Micromass cultures were treated with vehicle, LDN193189 (100 nM), rhBMP-2 (100 ng/ml) or LDN193189 (100 nM) plus 100 ng/ml rhBMP-2) for the first two days and were then acutely treated for 1 hr with fresh factor(s) before harvest. Cultures were lysed in 1X RIPA with protease and phosphatase inhibitors, and samples were centrifuged at 13,200 rpm at 4°C and supernatants were collected. Protein concentration for each sample was determined using the MicroBCA Protein Assay Kit (cat# 23235, Thermo Scientific) according to the manufacturer’s protocol. Total cellular proteins (30 μg/lane) were electrophoresed on 4–12% NuPAGE Bis-Tris gel (cat# NP0322, Life Technologies) and transferred to PVDF membranes (cat# LC2005, Life Technologies). Membranes were blocked in 5% BSA/1X Tris Buffered Saline/Tween 20 (TBST) and incubated overnight at 4°C with one of the following antibodies: phospho-SMAD1/5/8 (pSMAD1/5/8) (1:1000; cat# 13820, Cell Signaling) or phospho-ERK1/2 (1:1000; cat# 4370, Cell Signaling). Membranes were washed in 1X TBST and incubated with anti-rabbit HRP-linked antibodies (1:2000; cat# 7074, Cell Signaling) for 1 hr at room temperature. Antigen-antibody complexes were detected with SuperSignal® West Dura Extended Duration Substrate (cat# 34075, Thermo Scientific) chemiluminescent detection system. Membranes were re-blotted with SMAD1 (1:1000; cat# 9743, Cell Signaling) or ERK1/2 (1:1000; cat# 9102, Cell Signaling) antibodies for normalization. For loading control, membranes were blotted with GAPDH antibodies (1:1000; cat# 32233, Santa Cruz Biotechnology). ImageJ was used to determine band intensities.

Above antibodies to pSMAD1/5/8 and pERK1/2 were used to carry out immunohistochemical analyses in serial sections of cranial base and long bones from control and conditional Ext1-deficient mice, following the protocol described previously [4, 27].

Statistical analysis

Results were analyzed using InStat 3 version 3.1a (GraphPad Software, Inc., La Jolla, CA). A one-way Analysis of Variance (ANOVA) with a Tukey-Kramer Multiple Comparison Test or Student’s t-test was used to identify the differences. Threshold for significance for all tests was set as p<0.05.

Supporting information

S1 Table. Sequences of forward and reverse primer pairs used to determine the gene expression levels of indicated genes in cultured cells.

Genes are designed by their acronyms routinely used in the literature as well as by their accession number at GeneBank. Expected sizes of PCR products are specified as well.


S1 Fig. Mutant perichondrium exhibits decreases in anti-chondrogenic proteins.

(A and D) Longitudinal sections along the spheno-occipital synchondrosis from mutant Ext1f/f;Agr-CreER mice and companion Ext1f/f controls sacrificed about 2 weeks after tamoxifen injection and stained with pErk1/2 antibodies. Note that positive nuclear staining is appreciable in control cells along the perichondrium (arrowheads) and within growth plate zones (A), whereas staining is much reduced in mutant (D). (B-C and E-F) Longitudinal sections of tibia from similar control and mutant mice were stained with pErk1/2 antibodies as well antibodies to Noggin, another powerful anti-chondrogenic protein expressed in perichondrium and growth plate. Note that both pErk1/2 and Noggin staining was decreased in mutant perichondrium (E-F, pc) while it was clear and well appreciable in control (B-C, arrowheads). Bar in (A) for A-F, 150 μm.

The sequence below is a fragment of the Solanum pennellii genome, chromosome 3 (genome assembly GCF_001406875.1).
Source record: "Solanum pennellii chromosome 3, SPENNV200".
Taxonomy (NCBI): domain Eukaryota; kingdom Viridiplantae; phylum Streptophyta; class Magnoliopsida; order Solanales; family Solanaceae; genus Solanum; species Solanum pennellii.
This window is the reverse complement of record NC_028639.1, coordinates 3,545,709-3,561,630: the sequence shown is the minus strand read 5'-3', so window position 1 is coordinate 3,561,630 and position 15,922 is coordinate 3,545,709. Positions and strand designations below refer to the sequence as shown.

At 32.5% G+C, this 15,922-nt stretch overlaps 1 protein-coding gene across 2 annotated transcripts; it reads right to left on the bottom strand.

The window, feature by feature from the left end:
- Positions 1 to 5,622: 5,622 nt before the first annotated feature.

S2 Fig. Average body weight during drug treatment.

Graph shows average body weight measured in vehicle- and LDN-treated male and female mice at weekly intervals over the treatment time. Note the slight decrease in LDN-treated mice. Data are from two independent experiments involving 3–4 control and treated mice each and are presented as average values ± S.D.


S3 Fig. Average long bone lengths after drug treatment.

Graph shows average longitudinal lengths of femurs and tibias in vehicle- and LDN-treated male and female mice after 6 or 8 weeks of treatment. Note there was no appreciable difference. Data are from four independent experiments involving 3–4 control and treated mice each and are presented as average values ± S.D.


S4 Fig. Anti-chondrogenic effects of LDN-193189 treatment.

(A to E) Images of day 6 alcian blue-stained micromass cultures that were treated with vehicle (A) or increasing concentrations of LDN-193189 (B-E). Note the dose-dependent decrease in cartilage nodule formation. (F) Quantification of alcian blue-positive areas in control versus drug-treated cultures. (**** p < 0.0001). Data are averages from six independent experiments.



We would like to thank Dr. Yu Yamaguchi (Sanford Burnham Institute, La Jolla, CA) for providing one of the floxed Ext1 mouse lines used in the study. We express our gratitude to the Penn Center for Musculoskeletal Disorders (PCMD) supported by the NIH P30 grant AR069619 where the mouse μCT scans were performed, analyzed and quantified. We would also like to acknowledge: the admirable efforts of The Multiple Hereditary Exostoses Research Foundation, Brooklyn, NY (, an organization dedicated to the support of families and patients with HME and to advocating public awareness and biomedical research about this disease; and families of HME patients here and abroad for their passionate involvement and support.

Author Contributions

  1. Conceptualization: MP.
  2. Data curation: SS CM TB FS MMI PCB KC EK KBJ.
  3. Formal analysis: SS CM TB FS MMI PCB KC EK KBJ MP.
  4. Funding acquisition: MP EK KBJ.
  5. Investigation: SS CM TB FS MMI PCB KC EK KBJ.
  6. Methodology: SS CM TB FS MMI PCB KC EK KBJ.
  7. Project administration: MP KBJ.
  8. Resources: SS CM TB FS MMI PCB KC EK KBJ MP.
  9. Supervision: MP KBJ.
  10. Validation: SS CM TB FS MMI PCB KC EK KBJ MP.
  11. Visualization: SS CM TB PCB EK KBJ MP.
  12. Writing – original draft: MP SS CM PCB EK KBJ.
  13. Writing – review & editing: MP SS CM PCB EK KBJ.